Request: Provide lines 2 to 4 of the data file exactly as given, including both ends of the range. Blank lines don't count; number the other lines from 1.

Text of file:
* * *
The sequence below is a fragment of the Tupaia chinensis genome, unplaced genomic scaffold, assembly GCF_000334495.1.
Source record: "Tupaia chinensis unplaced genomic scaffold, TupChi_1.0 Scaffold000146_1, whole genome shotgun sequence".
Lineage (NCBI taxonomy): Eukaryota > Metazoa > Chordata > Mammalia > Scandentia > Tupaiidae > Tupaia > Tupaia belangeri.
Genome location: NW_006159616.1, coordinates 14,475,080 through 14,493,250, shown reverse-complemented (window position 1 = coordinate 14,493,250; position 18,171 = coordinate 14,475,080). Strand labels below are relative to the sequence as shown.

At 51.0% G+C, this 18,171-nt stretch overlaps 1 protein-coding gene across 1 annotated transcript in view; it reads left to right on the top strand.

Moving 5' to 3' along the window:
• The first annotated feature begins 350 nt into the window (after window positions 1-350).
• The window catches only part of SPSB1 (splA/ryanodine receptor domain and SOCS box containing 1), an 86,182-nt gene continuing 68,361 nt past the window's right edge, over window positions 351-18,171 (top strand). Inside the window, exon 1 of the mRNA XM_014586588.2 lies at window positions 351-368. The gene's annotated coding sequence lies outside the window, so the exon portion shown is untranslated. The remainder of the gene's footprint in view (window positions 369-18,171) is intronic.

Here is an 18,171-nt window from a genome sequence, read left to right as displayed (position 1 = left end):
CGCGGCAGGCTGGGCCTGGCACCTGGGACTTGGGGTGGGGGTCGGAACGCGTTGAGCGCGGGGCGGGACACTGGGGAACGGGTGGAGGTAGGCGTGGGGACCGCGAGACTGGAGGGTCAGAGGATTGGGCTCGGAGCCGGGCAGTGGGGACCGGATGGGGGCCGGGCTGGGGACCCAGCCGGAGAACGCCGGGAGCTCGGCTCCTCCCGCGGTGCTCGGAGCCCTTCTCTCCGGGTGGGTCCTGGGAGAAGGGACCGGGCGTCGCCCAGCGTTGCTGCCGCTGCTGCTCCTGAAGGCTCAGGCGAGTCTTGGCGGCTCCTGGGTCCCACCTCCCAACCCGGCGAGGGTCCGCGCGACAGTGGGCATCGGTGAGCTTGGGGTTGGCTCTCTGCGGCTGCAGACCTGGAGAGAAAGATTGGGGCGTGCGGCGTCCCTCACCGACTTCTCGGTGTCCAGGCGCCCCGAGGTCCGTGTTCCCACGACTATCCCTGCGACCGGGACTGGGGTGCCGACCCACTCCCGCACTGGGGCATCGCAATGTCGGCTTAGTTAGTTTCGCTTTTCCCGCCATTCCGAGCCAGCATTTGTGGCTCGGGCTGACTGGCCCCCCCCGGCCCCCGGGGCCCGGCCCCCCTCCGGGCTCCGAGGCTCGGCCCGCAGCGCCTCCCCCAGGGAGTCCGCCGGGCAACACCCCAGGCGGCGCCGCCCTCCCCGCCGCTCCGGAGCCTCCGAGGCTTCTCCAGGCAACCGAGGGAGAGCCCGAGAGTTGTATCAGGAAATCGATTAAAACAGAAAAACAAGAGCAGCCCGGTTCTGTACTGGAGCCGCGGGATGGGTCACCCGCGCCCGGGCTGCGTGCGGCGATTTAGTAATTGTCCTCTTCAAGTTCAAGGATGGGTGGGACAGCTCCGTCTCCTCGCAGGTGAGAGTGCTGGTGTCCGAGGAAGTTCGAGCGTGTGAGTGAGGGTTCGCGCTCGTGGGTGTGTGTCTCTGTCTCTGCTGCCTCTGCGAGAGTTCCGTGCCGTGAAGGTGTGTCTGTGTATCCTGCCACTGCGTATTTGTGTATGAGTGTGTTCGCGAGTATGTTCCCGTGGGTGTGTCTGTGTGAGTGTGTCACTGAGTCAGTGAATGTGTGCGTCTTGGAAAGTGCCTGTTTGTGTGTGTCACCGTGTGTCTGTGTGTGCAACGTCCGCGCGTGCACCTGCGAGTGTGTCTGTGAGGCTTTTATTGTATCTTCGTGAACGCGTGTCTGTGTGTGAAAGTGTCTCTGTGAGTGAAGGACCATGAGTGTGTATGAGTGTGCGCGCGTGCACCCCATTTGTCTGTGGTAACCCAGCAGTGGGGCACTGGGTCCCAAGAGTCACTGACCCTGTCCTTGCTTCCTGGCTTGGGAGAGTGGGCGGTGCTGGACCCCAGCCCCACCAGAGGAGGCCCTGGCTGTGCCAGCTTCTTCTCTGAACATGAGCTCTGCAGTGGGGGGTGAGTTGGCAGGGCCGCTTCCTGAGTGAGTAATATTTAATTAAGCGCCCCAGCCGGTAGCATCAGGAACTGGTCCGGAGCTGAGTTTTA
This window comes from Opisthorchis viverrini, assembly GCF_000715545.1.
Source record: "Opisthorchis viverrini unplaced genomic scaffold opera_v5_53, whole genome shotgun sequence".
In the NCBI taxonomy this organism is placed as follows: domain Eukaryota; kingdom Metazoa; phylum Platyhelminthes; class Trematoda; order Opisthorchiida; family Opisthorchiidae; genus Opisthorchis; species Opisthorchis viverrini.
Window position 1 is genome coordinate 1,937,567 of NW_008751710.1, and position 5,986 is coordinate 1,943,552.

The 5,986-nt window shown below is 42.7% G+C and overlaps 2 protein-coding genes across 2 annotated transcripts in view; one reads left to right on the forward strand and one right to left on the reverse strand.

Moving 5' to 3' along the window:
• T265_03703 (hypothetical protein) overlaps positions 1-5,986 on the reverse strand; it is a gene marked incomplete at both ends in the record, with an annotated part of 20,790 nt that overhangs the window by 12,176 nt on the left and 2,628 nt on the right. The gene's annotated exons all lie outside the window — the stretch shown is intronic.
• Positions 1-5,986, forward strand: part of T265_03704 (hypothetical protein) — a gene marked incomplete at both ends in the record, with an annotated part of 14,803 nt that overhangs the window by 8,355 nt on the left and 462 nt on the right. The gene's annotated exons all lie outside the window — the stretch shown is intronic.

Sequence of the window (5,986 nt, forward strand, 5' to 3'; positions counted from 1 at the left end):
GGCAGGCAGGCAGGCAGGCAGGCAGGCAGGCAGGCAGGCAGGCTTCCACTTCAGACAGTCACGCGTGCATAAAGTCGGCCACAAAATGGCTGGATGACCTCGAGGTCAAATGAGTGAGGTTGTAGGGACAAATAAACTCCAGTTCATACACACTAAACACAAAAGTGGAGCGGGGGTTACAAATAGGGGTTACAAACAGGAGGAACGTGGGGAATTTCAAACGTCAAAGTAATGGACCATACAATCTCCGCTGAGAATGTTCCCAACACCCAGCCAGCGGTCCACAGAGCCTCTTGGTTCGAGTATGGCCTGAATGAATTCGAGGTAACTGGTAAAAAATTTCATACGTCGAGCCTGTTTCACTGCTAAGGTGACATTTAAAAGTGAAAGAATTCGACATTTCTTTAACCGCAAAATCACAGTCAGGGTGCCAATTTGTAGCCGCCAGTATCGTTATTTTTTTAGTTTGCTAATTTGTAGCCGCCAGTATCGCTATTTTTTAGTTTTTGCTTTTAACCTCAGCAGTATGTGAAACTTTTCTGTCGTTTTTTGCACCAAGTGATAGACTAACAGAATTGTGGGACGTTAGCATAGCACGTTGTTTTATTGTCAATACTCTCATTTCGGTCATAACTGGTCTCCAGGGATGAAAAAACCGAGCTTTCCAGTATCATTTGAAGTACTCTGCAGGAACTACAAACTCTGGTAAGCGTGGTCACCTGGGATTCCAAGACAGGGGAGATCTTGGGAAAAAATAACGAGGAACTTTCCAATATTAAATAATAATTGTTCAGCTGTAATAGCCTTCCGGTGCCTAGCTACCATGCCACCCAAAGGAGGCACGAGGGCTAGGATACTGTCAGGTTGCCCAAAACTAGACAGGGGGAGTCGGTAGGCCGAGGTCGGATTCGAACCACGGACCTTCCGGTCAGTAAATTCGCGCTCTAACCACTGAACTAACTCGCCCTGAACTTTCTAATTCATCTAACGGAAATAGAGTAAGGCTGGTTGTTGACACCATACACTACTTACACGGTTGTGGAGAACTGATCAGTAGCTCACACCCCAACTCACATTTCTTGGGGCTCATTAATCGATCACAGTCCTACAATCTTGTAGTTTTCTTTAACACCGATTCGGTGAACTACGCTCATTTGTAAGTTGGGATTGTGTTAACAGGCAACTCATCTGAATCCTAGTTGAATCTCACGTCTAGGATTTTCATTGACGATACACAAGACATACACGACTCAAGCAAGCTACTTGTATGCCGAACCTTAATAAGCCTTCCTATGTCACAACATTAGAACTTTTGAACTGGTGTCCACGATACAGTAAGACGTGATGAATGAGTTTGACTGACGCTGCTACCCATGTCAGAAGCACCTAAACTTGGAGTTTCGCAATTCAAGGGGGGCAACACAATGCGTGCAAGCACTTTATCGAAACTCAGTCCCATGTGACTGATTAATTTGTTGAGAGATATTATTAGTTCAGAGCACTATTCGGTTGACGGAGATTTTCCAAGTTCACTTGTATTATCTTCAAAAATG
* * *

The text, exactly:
Source record: "Tupaia chinensis unplaced genomic scaffold, TupChi_1.0 Scaffold000146_1, whole genome shotgun sequence".
Lineage (NCBI taxonomy): Eukaryota > Metazoa > Chordata > Mammalia > Scandentia > Tupaiidae > Tupaia > Tupaia belangeri.
Genome location: NW_006159616.1, coordinates 14,475,080 through 14,493,250, shown reverse-complemented (window position 1 = coordinate 14,493,250; position 18,171 = coordinate 14,475,080). Strand labels below are relative to the sequence as shown.